|US3771878 *||Mar 24, 1971||Nov 13, 1973||Mse Holdings Ltd||Centrifugal photometric analyzer|
|US3804593 *||May 25, 1964||Apr 16, 1974||Technicon Instr||Automatic analysis apparatus and method|
|US3806259 *||Oct 30, 1972||Apr 23, 1974||Sargent Welch Scientific Co||Holder unit for optical instrumental analysis system|
|US3819271 *||Nov 13, 1972||Jun 25, 1974||Max Planck Gesellschaft||Method and apparatus for measuring agglutination of cells in a carrier liquid|
|US3829223 *||Jul 20, 1973||Aug 13, 1974||Atomic Energy Commission||Mixing rotor for fast analyzer of rotary cuvette type with means for enhancing the mixing of sample and reagent liquids|
|US3837745 *||Sep 20, 1972||Sep 24, 1974||Akro Medic Eng Corp||Apparatus for evaluation of biological fluid|
|US3847486 *||Jun 7, 1972||Nov 12, 1974||Mccabe W||Automated spectrophotometer apparatus and computer system for simulataneous measurement of a plurality of kinetic reactions|
|US3873217 *||Jul 24, 1973||Mar 25, 1975||Atomic Energy Commission||Simplified rotor for fast analyzer of rotary cuvette type|
|US3883308 *||Sep 4, 1973||May 13, 1975||Centre Nat Rech Scient||Apparatus for analysing liquid substances likely to form agglutinates|
|US3901658 *||Jul 30, 1974||Aug 26, 1975||Us Energy||Whole blood analysis rotor assembly having removable cellular sedimentation bowl|
|AU5618A *||Title not available|
|CA919940A||Feb 14, 1969||Jan 30, 1973||Sherwood Medical Industries Inc.||Read out system|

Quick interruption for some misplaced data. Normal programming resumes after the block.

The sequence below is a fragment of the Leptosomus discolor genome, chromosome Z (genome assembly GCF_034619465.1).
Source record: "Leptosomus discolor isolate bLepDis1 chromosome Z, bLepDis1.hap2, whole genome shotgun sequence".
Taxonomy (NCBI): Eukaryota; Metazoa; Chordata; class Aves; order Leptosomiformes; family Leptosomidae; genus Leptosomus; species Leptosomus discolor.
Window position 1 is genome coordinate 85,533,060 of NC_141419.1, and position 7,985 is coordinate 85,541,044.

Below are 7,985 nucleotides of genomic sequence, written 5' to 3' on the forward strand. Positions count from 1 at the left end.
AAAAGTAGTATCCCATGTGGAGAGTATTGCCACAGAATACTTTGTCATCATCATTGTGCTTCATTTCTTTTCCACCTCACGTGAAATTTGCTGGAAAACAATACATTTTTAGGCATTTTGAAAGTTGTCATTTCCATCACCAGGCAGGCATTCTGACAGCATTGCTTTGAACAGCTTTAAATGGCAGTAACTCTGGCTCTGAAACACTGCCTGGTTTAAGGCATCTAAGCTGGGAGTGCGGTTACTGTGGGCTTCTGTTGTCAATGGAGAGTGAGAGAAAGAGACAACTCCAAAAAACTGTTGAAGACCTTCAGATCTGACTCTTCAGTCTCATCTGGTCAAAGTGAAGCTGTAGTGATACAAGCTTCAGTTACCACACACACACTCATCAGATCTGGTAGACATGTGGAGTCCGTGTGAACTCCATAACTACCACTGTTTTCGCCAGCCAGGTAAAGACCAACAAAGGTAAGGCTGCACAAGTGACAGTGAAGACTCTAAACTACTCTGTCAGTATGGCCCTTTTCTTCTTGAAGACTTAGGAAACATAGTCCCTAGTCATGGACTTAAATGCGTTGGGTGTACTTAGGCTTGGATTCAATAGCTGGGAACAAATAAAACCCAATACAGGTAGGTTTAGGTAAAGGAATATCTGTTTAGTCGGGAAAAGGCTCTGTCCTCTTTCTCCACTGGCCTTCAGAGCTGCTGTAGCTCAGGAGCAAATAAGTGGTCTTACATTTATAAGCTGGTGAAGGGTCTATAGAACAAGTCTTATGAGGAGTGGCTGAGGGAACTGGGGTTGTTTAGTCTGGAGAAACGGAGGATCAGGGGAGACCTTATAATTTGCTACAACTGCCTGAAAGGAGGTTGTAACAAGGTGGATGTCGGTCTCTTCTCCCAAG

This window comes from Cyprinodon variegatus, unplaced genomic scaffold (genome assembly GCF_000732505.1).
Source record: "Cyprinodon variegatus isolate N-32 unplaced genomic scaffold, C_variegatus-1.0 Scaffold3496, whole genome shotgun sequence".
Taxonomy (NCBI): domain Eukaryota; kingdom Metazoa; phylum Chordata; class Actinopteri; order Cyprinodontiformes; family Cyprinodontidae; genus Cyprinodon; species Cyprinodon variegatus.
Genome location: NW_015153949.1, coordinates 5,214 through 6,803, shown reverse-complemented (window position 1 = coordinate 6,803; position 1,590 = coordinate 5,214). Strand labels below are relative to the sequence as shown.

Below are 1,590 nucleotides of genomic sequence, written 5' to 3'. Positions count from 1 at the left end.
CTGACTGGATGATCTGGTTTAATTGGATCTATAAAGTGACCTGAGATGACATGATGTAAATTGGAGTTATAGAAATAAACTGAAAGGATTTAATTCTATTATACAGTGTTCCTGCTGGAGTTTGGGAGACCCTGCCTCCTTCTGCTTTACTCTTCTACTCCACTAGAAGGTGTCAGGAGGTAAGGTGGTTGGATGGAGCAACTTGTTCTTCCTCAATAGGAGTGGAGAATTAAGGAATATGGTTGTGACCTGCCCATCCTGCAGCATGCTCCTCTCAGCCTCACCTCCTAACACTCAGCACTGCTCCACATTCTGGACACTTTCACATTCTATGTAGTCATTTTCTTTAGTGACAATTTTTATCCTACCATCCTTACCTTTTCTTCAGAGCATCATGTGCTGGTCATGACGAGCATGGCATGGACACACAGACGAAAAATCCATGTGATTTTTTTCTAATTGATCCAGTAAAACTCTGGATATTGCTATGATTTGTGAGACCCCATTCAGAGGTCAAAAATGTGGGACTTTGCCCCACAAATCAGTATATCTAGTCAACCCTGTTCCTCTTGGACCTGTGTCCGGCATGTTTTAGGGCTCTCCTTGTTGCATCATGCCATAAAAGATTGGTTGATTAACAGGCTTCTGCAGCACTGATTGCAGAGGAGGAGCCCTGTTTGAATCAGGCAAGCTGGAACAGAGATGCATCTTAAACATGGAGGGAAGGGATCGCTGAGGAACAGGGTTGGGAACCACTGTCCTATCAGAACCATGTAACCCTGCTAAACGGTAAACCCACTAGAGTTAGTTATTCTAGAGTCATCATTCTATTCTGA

|GB661425A||Title not available|
|GB1069443A||Title not available|
|GB1074810A||Title not available|
|GB1116782A||Title not available|
|GB1173332A||Title not available|
|GB1181510A||Title not available|
|GB1198488A||Title not available|
|SE347711B||Title not available|
|Citing Patent||Filing date||Publication date||Applicant||Title|
|US5007740 *||Mar 30, 1989||Apr 16, 1991||The Foxboro Company||Optical probe for fluid light transmission properties|
|US5098661 *||Nov 16, 1988||Mar 24, 1992||Medical Laboratory Automation, Inc.||Coded cuvette for use in testing apparatus|
|US5249584 *||Nov 7, 1991||Oct 5, 1993||Karkar Maurice N||Syringe for hematocrit and oxygen saturation blood analyzer|
|US5402241 *||Oct 15, 1991||Mar 28, 1995||The Foxboro Company||Optical probe for fluid light transmission properties|
|US6531095 *||Feb 11, 1999||Mar 11, 2003||Careside, Inc.||Cartridge-based analytical instrument with optical detector|
|US7089812 *||Nov 19, 2002||Aug 15, 2006||Biosensor Applications Sweden Ab||Transfer of a sample from a solid support into a liquid|
|US7307718||Jan 31, 2005||Dec 11, 2007||Ortho-Clinical Diagnostics, Inc.||Determining an analyte by multiple measurements through a cuvette|
|US7764372||Oct 31, 2007||Jul 27, 2010||Moran Jr Donald James||Determining an analyte by multiple measurements through a cuvette|
|US8313713||Jun 17, 2004||Nov 20, 2012||Ortho-Clinical Diagnostics, Inc.||Stabilizing a cuvette during measurement|
|US20050016300 *||Nov 19, 2002||Jan 27, 2005||Per Mansson||Transfer of a sample from a solid support into a liquid|
|US20050185176 *||Feb 23, 2004||Aug 25, 2005||Moran Donald J.Jr.||Determining an analyte by multiple measurements through a cuvette|
|US20050281715 *||Jun 17, 2004||Dec 22, 2005||Jacobs Merrit N||Stabilizing a cuvette during measurement|
|US20090192744 *||Oct 31, 2007||Jul 30, 2009||Moran Jr Donald James||Determining an analyte by multiple measurements through a cuvette|
|EP1607735A1||Jun 16, 2005||Dec 21, 2005||Ortho-Clinical Diagnostics, Inc.||Stabilizing a cuvette during measurement|
|WO1990005903A2 *||Nov 16, 1989||May 31, 1990||Medical Laboratory Automation, Inc.||Coded cuvette for use in testing apparatus|
|WO1990005903A3 *||Nov 16, 1989||Aug 23, 1990||Medical Laboratory Automation||Coded cuvette for use in testing apparatus|
|WO1990012309A1 *||Mar 21, 1990||Oct 18, 1990||The Foxboro Company||Optical probe for fluid light transmission properties|
|U.S. Classification||356/409, 422/64, 356/244, 356/246, 73/864.91|